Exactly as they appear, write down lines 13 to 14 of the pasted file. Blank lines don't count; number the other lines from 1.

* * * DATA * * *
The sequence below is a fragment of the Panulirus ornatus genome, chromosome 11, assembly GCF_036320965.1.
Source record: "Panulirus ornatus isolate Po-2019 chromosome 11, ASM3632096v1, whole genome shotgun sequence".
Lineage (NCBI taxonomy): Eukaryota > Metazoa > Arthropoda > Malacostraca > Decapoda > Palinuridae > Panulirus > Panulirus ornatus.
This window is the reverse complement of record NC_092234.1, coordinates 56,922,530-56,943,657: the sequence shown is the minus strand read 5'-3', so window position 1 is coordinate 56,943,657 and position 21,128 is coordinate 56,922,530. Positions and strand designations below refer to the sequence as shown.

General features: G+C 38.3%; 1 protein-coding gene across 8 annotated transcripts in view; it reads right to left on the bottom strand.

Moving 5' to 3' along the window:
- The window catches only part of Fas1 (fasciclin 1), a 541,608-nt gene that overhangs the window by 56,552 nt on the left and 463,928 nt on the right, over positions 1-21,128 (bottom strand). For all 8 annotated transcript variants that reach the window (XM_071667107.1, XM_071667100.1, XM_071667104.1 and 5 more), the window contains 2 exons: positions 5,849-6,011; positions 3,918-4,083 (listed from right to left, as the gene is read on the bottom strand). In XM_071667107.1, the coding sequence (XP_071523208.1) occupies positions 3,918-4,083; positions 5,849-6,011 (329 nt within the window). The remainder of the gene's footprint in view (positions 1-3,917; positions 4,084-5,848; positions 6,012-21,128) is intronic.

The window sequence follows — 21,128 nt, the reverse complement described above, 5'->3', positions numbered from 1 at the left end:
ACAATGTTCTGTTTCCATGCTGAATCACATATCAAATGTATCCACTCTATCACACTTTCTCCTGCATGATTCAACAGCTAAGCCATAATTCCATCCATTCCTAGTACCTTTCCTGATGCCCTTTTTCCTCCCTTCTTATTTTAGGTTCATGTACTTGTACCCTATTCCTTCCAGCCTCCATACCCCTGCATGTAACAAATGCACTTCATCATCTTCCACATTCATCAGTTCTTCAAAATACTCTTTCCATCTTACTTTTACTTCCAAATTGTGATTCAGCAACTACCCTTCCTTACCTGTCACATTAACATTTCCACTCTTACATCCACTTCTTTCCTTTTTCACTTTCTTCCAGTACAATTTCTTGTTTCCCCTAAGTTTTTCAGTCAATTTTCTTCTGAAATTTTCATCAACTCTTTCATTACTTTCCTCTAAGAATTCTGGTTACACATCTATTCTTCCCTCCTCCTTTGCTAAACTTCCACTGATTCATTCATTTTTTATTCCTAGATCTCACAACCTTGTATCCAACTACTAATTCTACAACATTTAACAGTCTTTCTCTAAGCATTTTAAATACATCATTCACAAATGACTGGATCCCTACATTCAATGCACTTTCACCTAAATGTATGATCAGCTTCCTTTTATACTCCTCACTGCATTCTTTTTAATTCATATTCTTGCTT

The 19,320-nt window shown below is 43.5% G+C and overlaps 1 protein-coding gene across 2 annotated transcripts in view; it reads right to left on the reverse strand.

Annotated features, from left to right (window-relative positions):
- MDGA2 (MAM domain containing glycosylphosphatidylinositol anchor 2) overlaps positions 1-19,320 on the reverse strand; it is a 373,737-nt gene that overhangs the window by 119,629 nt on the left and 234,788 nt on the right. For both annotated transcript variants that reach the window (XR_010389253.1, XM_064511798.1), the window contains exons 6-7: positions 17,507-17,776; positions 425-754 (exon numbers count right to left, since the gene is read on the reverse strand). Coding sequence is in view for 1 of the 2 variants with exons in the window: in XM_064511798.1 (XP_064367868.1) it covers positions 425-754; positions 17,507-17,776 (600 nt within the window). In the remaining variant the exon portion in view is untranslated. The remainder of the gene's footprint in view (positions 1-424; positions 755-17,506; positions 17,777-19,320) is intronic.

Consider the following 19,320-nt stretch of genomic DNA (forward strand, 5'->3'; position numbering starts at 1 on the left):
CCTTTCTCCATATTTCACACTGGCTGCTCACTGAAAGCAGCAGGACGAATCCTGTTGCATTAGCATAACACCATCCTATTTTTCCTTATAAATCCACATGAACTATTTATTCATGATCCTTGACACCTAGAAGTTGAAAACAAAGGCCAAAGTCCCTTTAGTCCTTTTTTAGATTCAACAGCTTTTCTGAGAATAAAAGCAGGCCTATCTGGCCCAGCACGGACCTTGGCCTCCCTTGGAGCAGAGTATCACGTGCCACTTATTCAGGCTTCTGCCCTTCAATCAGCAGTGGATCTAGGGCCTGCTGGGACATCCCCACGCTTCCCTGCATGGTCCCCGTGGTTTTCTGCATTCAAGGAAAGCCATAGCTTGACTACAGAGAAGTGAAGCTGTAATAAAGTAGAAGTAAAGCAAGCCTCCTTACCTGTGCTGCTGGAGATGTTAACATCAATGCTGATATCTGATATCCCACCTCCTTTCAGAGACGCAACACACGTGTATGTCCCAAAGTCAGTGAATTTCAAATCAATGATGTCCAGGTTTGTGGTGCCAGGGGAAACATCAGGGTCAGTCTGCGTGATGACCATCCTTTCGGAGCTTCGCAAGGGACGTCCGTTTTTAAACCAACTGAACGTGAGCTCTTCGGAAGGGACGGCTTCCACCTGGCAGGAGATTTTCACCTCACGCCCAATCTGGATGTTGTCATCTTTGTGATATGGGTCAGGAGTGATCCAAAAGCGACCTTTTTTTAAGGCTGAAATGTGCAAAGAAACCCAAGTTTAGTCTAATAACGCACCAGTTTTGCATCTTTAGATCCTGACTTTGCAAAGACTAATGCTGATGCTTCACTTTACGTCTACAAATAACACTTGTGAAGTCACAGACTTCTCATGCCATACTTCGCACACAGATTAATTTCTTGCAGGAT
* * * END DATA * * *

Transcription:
Consider the following 19,320-nt stretch of genomic DNA (forward strand, 5'->3'; position numbering starts at 1 on the left):
CCTTTCTCCATATTTCACACTGGCTGCTCACTGAAAGCAGCAGGACGAATCCTGTTGCATTAGCATAACACCATCCTATTTTTCCTTATAAATCCACATGAACTATTTATTCATGATCCTTGACACCTAGAAGTTGAAAACAAAGGCCAAAGTCCCTTTAGTCCTTTTTTAGATTCAACAGCTTTTCTGAGAATAAAAGCAGGCCTATCTGGCCCAGCACGGACCTTGGCCTCCCTTGGAGCAGAGTATCACGTGCCACTTATTCAGGCTTCTGCCCTTCAATCAGCAGTGGATCTAGGGCCTGCTGGGACATCCCCACGCTTCCCTGCATGGTCCCCGTGGTTTTCTGCATTCAAGGAAAGCCATAGCTTGACTACAGAGAAGTGAAGCTGTAATAAAGTAGAAGTAAAGCAAGCCTCCTTACCTGTGCTGCTGGAGATGTTAACATCAATGCTGATATCTGATATCCCACCTCCTTTCAGAGACGCAACACACGTGTATGTCCCAAAGTCAGTGAATTTCAAATCAATGATGTCCAGGTTTGTGGTGCCAGGGGAAACATCAGGGTCAGTCTGCGTGATGACCATCCTTTCGGAGCTTCGCAAGGGACGTCCGTTTTTAAACCAACTGAACGTGAGCTCTTCGGAAGGGACGGCTTCCACCTGGCAGGAGATTTTCACCTCACGCCCAATCTGGATGTTGTCATCTTTGTGATATGGGTCAGGAGTGATCCAAAAGCGACCTTTTTTTAAGGCTGAAATGTGCAAAGAAACCCAAGTTTAGTCTAATAACGCACCAGTTTTGCATCTTTAGATCCTGACTTTGCAAAGACTAATGCTGATGCTTCACTTTACGTCTACAAATAACACTTGTGAAGTCACAGACTTCTCATGCCATACTTCGCACACAGATTAATTTCTTGCAGGAT